My thanks to the publisher for my copy of this poetry pamphlet
We may not love our jobs, but when we can’t go to work we find that we miss them. This mini-anthology reflects on our working lives in all their glorious variety with a delightful mix of nostalgia, celebration and humour.
There are commutes by car and bike, and a poem in which driving to work in New York becomes an almost cinematic experience of the New England landscape. Elsewhere there’s a young girl in India who takes pride in the humble task of collecting cow dung, and a teacher reflecting on the rituals that mark the passing of the academic year:
“I have measured time by paper snowflakes,
blown eggs, bereft cocoons…”
from ‘Miss Berry’ by Liz Berry
Poet Jonathan Edwards’ eclectic and highly entertaining selection of poems explores our complicated and often surprising relationship with the things we have to do to earn a living.
Poems by Liz Berry, Sujata Bhatt, Gillian Clarke, Jonathan Edwards, Thomas Lux, Helen Mort, John Ormond, Kathryn Simmonds, James Tate and Walt Whitman.
Cover illustration by Hugh Ribbans.
📖 My Thoughts..
Love it, or loathe it, going to work is something most of have to do in order to survive. Sometimes we hit on a career from the beginning which lasts a life time, I was lucky enough to spend over thirty years in my chosen profession before I had to make some important changes. Other people may flit from job to job never really settling to anything but taking enjoyment in variety. However, being stuck in a job you loathe must be soul destroying and weakens the spirit.
Ten Poems about Work looks at the routine of work, the drudgery of hard chores and the occasional magic an encounter at work can bring and it does so in poems which make you stop, look and appreciate what is being experienced by others in their working lives.
The opening poem, Those Who Build Cathedrals by John Ormond reminded me of those medieval stonemasons who, with nothing more than skill and hard labour, built some of our most beautiful monuments.
"...They climbed on sketchy ladders towards God,
with winch and pulley hoisted hewn rocks into heaven,
Inhabited sky with hammers, defied gravity,
Deified stone, took up God's house to meet him.."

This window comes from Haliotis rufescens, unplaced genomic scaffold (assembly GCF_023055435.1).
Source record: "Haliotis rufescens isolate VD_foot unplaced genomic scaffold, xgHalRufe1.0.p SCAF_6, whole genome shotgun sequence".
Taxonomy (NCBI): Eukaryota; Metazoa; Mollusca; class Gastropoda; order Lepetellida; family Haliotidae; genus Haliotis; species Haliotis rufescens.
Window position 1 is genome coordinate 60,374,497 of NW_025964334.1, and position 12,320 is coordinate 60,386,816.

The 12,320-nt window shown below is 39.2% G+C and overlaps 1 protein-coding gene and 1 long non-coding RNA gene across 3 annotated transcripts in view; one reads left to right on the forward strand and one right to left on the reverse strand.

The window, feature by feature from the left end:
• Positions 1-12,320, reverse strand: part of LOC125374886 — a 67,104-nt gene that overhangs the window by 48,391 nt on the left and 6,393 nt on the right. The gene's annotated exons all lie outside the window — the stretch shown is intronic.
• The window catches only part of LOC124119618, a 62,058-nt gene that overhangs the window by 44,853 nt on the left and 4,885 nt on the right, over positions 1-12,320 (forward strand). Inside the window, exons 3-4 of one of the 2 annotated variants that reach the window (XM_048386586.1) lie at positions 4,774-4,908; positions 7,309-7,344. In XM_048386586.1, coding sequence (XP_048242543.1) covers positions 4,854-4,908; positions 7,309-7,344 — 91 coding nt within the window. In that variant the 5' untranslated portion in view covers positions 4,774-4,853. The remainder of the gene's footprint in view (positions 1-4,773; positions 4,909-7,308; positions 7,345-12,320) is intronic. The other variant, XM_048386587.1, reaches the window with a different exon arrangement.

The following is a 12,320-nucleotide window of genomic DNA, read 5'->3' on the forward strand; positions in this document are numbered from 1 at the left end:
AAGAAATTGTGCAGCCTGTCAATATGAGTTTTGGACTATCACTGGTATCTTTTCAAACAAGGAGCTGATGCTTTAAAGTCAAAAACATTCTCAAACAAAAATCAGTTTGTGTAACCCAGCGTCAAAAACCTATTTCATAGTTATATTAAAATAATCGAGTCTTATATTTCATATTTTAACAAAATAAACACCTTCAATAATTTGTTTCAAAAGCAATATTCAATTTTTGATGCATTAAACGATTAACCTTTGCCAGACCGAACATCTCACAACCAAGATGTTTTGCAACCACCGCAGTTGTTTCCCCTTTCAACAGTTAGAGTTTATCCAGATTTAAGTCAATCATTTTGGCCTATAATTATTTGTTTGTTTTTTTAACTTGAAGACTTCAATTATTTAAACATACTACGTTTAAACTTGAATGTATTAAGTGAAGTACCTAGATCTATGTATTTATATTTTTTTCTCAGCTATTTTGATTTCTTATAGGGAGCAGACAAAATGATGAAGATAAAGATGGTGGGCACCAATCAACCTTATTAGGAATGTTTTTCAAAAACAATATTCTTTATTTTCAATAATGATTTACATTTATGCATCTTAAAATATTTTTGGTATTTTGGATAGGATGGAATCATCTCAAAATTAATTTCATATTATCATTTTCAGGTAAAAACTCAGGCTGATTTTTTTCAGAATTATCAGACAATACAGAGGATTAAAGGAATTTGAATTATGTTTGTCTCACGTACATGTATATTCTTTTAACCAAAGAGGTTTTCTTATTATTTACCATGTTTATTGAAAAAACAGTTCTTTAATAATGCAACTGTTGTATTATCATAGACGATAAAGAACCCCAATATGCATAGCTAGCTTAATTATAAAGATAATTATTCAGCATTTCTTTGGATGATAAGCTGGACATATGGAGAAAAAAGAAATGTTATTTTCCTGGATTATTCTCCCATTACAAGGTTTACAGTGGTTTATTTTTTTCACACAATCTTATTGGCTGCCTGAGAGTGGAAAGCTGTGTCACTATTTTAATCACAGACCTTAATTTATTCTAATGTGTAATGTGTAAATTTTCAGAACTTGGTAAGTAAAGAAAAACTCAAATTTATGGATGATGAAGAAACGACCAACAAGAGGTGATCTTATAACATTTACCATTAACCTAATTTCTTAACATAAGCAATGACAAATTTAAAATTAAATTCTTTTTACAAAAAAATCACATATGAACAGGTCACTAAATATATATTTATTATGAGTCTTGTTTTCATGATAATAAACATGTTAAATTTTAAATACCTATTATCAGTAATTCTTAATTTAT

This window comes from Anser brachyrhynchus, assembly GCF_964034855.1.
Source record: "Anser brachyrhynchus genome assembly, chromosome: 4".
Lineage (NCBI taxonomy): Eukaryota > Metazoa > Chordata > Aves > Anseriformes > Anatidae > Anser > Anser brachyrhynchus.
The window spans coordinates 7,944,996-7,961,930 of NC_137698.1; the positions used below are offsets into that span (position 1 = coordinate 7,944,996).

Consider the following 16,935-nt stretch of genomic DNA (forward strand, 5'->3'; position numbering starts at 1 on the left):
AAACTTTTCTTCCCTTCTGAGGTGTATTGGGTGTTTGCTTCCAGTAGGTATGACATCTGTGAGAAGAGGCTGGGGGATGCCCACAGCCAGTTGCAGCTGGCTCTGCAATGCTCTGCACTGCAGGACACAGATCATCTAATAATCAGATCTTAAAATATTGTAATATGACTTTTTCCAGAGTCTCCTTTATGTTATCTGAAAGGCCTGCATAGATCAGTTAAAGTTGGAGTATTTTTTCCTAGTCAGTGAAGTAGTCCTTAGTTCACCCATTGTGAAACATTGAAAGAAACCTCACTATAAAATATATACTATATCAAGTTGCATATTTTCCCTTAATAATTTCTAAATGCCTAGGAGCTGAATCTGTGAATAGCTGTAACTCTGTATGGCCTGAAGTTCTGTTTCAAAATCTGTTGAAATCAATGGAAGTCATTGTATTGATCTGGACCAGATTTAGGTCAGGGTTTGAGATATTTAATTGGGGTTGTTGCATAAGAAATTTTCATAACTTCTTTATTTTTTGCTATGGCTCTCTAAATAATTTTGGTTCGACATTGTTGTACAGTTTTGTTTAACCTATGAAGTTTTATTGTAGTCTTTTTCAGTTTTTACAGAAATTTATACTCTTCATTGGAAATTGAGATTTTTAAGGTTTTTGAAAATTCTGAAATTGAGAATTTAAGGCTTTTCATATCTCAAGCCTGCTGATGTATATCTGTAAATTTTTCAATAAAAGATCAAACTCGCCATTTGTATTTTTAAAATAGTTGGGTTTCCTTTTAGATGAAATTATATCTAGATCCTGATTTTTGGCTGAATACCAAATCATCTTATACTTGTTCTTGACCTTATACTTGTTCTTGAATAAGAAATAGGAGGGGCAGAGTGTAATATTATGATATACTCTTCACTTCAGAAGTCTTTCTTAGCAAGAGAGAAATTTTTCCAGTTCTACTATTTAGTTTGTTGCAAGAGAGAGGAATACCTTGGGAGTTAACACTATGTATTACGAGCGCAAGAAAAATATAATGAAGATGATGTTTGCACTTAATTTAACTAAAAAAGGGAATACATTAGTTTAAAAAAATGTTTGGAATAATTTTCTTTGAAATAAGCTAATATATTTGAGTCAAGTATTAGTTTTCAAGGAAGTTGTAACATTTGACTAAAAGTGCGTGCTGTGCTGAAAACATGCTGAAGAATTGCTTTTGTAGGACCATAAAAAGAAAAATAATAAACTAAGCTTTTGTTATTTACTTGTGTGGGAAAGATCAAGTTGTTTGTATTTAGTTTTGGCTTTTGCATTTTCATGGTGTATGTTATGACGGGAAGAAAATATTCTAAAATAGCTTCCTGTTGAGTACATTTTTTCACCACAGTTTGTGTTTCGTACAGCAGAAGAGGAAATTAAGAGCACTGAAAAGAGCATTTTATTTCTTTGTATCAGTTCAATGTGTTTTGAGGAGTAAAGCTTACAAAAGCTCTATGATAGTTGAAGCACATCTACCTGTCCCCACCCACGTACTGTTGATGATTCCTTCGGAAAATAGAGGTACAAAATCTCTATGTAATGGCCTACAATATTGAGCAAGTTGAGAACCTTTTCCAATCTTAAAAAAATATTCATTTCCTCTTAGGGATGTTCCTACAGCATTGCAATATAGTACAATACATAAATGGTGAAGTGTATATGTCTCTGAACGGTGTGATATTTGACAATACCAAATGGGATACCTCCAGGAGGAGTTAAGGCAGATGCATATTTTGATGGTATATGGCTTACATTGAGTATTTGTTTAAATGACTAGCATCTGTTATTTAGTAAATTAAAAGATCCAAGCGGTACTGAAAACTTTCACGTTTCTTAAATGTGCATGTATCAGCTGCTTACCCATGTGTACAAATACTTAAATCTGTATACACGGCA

I especially enjoyed the recollections of a teacher in Miss Berry by Liz Berry which captures the sheer variety of her knowledge as she prepares her young pupils to see the world around them.
The poem which made me smile was Taxi Drivers by Kathryn Simmonds which captured the ennui of waiting for a fare.
"..They lean against the glossy buttocks of their cabs
Kicking free of clutch and brake
stubbled -headed, right arm browner than the left
legs whitely shocking in their shorts..."
James Tate's, Brittle Family photographs is cleverly succinct and such a surprise.
"..my eye was on the Jell-O.."
I stopped in poignant reflection after reading Six Bells by Gillian Clarke a poem dedicated to miners who were lost in a mine explosion in 1960. This poem brought back the danger experienced by coal miners, my own father included, who put their lives in danger every time they entered the rickety cage to go below ground.
"..a rockfall struck a spark from steel, and fired
the void, punched through the mine a fist
of blazing firedamp.."
From its strikingly beautiful cover, to the cleverness of its content, Ten Poems about Work is a fascinating mini-anthology which would make a perfect gift for anyone who is about to start a new job, or leave a job for pastures new, or even a cheer up gift for someone who, perhaps, needs shaking out of the work doldrums.
Candlestick Press is a small, independent press publishing sumptuously produced poetry pamphlets that serve as a wonderful alternative to a greetings card, with matching envelopes and bookmarks left blank for your message. Their subjects include Clouds, Walking, Birds, Home and Kindness. Candlestick Press pamphlets are stocked by chain and independent bookshops, galleries and garden centres nationwide and available to order online.